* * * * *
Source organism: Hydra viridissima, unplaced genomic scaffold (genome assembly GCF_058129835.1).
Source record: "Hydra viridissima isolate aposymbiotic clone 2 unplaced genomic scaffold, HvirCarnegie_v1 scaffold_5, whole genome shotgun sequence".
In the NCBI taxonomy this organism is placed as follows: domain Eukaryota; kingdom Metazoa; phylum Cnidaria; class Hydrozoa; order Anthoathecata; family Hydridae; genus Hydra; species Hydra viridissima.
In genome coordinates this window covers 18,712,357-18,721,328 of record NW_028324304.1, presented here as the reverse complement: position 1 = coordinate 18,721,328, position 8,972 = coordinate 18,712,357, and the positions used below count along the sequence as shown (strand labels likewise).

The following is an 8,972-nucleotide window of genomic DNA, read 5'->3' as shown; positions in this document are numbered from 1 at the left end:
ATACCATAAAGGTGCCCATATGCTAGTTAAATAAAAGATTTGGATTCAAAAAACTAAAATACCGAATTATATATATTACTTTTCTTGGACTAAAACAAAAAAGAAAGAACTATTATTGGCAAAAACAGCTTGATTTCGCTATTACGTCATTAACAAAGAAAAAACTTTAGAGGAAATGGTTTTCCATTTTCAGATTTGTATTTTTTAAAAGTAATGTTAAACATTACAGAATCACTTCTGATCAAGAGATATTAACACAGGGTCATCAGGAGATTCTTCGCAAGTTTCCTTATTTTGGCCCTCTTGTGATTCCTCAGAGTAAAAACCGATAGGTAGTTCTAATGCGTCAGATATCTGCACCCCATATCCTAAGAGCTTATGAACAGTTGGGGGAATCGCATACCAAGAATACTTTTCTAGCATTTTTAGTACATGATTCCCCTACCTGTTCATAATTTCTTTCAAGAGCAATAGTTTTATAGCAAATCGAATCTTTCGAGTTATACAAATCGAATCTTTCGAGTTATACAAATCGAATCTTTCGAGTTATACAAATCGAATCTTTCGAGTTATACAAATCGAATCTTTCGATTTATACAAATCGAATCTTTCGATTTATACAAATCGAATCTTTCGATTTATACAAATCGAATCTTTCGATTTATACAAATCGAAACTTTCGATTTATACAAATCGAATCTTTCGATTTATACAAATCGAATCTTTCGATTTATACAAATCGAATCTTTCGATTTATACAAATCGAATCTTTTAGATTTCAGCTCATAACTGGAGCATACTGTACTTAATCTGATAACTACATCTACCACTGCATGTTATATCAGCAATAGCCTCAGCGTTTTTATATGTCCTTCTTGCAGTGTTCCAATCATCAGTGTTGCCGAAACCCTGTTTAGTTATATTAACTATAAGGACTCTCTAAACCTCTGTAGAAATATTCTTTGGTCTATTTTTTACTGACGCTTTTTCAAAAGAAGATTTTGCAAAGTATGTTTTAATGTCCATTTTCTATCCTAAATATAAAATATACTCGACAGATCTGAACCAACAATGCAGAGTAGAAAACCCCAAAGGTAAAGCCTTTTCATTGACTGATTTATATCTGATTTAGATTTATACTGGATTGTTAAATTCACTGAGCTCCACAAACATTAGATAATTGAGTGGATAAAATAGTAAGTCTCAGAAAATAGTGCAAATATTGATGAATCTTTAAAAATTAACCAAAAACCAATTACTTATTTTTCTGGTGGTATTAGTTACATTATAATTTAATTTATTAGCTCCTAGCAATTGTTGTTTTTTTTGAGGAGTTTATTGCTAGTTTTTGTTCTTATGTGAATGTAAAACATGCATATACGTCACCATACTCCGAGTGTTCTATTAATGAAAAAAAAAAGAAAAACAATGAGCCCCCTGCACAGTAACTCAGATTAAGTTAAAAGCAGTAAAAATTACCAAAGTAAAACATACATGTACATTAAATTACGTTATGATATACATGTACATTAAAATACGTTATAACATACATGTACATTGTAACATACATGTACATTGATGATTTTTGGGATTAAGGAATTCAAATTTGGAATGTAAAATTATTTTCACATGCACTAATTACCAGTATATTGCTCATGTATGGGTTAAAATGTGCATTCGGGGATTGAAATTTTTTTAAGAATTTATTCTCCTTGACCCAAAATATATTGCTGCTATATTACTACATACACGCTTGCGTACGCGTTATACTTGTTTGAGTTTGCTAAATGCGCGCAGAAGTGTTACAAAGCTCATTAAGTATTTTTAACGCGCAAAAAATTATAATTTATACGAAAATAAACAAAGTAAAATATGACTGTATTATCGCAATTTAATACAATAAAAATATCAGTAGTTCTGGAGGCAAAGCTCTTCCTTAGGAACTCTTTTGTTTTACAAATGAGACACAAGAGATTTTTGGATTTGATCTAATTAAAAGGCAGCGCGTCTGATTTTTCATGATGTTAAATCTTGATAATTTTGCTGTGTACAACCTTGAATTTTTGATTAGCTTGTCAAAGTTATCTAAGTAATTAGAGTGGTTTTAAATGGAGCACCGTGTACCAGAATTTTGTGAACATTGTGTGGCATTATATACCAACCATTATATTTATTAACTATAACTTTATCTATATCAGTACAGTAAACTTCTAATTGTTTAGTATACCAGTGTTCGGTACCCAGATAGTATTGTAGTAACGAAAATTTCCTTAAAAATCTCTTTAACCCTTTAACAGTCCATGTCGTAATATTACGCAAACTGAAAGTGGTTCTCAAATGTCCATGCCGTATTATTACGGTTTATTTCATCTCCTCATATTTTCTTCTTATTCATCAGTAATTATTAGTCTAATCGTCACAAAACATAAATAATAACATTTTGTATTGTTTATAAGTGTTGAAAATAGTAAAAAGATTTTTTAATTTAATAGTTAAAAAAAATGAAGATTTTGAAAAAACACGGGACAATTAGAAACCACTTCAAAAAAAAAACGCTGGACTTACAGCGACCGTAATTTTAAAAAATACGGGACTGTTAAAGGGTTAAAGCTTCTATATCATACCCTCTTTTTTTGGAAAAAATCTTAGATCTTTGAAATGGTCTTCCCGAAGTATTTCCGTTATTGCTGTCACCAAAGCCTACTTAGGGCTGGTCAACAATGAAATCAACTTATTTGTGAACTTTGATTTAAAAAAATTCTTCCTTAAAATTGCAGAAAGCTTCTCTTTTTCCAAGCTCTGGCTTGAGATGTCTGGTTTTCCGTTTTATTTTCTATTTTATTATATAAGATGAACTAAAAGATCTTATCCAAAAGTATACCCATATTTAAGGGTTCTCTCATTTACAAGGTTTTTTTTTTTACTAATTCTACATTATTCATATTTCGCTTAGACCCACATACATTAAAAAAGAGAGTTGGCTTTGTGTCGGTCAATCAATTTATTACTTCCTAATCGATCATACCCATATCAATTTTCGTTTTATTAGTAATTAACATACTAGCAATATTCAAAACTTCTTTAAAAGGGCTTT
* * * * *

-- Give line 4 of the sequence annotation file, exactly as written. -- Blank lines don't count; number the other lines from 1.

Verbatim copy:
In genome coordinates this window covers 18,712,357-18,721,328 of record NW_028324304.1, presented here as the reverse complement: position 1 = coordinate 18,721,328, position 8,972 = coordinate 18,712,357, and the positions used below count along the sequence as shown (strand labels likewise).